By Tiffany Trader

Container App ‘Singularity’ Eases Scientific Computing

October 20, 2016

HPC container platform Singularity is just six months out from its 1.0 release but already is making inroads across the HPC research landscape. It's in use at Lawrence Berkeley National Laboratory (LBNL), where Singularity founder Gregory Kurtzer has worked in the High Performance Computing Services (HPCS) group for 16 years. Read more…

By Tiffany Trader

Micron, Intel Prepare to Launch 3D XPoint Memory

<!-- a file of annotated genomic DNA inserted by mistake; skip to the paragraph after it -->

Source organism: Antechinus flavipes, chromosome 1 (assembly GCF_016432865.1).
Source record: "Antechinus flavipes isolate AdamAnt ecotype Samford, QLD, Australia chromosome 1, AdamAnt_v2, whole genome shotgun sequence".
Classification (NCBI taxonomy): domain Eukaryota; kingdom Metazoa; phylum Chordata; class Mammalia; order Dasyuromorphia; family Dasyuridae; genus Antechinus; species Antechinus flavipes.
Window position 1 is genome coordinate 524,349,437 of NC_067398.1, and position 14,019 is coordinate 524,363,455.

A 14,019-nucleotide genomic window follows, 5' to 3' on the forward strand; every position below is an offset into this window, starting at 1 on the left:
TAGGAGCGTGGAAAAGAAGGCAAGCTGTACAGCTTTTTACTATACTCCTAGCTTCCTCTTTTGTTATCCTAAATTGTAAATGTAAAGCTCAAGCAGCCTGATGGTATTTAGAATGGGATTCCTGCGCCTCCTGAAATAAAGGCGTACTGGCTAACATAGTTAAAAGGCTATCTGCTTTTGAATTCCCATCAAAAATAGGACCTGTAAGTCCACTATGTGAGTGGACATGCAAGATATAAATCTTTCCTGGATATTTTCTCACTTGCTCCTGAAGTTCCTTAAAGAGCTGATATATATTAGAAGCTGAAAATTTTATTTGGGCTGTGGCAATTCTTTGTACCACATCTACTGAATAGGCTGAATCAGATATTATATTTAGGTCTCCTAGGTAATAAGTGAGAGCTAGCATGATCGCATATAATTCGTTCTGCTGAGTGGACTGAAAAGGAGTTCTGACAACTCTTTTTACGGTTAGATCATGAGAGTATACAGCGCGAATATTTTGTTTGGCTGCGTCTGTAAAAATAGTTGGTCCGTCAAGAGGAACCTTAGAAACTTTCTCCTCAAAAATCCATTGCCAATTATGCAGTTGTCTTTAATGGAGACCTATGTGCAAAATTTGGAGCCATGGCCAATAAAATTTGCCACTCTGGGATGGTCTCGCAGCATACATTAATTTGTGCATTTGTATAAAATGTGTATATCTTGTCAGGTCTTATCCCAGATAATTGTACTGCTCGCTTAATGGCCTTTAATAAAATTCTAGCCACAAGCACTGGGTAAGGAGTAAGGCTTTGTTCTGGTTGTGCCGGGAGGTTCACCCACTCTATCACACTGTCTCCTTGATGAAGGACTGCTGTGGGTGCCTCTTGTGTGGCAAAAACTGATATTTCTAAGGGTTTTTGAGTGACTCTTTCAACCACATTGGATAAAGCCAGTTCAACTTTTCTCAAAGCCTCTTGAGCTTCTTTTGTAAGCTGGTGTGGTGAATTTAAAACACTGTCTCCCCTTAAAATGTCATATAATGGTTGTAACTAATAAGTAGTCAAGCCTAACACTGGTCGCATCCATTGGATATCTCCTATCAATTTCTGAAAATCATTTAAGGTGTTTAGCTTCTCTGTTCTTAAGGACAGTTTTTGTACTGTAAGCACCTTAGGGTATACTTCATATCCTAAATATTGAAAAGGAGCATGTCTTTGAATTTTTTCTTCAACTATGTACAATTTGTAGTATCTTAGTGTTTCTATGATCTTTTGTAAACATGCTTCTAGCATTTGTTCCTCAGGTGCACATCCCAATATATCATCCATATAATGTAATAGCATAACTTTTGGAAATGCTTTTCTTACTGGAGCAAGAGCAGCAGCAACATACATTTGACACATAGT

August 16, 2016

Micron Technology used last week’s Flash Memory Summit to roll out its new line of 3D XPoint memory technology jointly developed with Intel while demonstrating the technology in solid-state drives. Micron claimed its Quantx line delivers PCI Express (PCIe) SSD performance with read latencies at less than 10 microseconds and writes at less than 20 microseconds. Read more…

By George Leopold

  • arrow
  • Click Here for More Headlines
  • arrow
Share This